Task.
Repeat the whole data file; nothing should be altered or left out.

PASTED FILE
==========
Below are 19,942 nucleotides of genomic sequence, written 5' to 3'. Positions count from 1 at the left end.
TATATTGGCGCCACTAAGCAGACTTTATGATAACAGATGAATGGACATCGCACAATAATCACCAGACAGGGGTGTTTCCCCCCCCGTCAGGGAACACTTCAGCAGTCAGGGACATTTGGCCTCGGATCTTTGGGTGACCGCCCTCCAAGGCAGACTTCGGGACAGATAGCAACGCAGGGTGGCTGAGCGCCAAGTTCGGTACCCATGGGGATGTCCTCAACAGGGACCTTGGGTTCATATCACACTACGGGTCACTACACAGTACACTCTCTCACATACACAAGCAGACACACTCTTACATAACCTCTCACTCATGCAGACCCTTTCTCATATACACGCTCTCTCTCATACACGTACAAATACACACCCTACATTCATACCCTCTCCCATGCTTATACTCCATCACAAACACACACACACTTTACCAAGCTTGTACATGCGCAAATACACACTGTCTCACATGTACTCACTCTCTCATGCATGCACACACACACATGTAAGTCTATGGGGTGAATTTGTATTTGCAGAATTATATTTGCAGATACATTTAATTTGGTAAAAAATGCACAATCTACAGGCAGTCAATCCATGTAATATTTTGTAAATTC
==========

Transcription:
Below are 19,942 nucleotides of genomic sequence, written 5' to 3'. Positions count from 1 at the left end.
TATATTGGCGCCACTAAGCAGACTTTATGATAACAGATGAATGGACATCGCACAATAATCACCAGACAGGGGTGTTTCCCCCCCCGTCAGGGAACACTTCAGCAGTCAGGGACATTTGGCCTCGGATCTTTGGGTGACCGCCCTCCAAGGCAGACTTCGGGACAGATAGCAACGCAGGGTGGCTGAGCGCCAAGTTCGGTACCCATGGGGATGTCCTCAACAGGGACCTTGGGTTCATATCACACTACGGGTCACTACACAGTACACTCTCTCACATACACAAGCAGACACACTCTTACATAACCTCTCACTCATGCAGACCCTTTCTCATATACACGCTCTCTCTCATACACGTACAAATACACACCCTACATTCATACCCTCTCCCATGCTTATACTCCATCACAAACACACACACACTTTACCAAGCTTGTACATGCGCAAATACACACTGTCTCACATGTACTCACTCTCTCATGCATGCACACACACACATGTAAGTCTATGGGGTGAATTTGTATTTGCAGAATTATATTTGCAGATACATTTAATTTGGTAAAAAATGCACAATCTACAGGCAGTCAATCCATGTAATATTTTGTAAATTC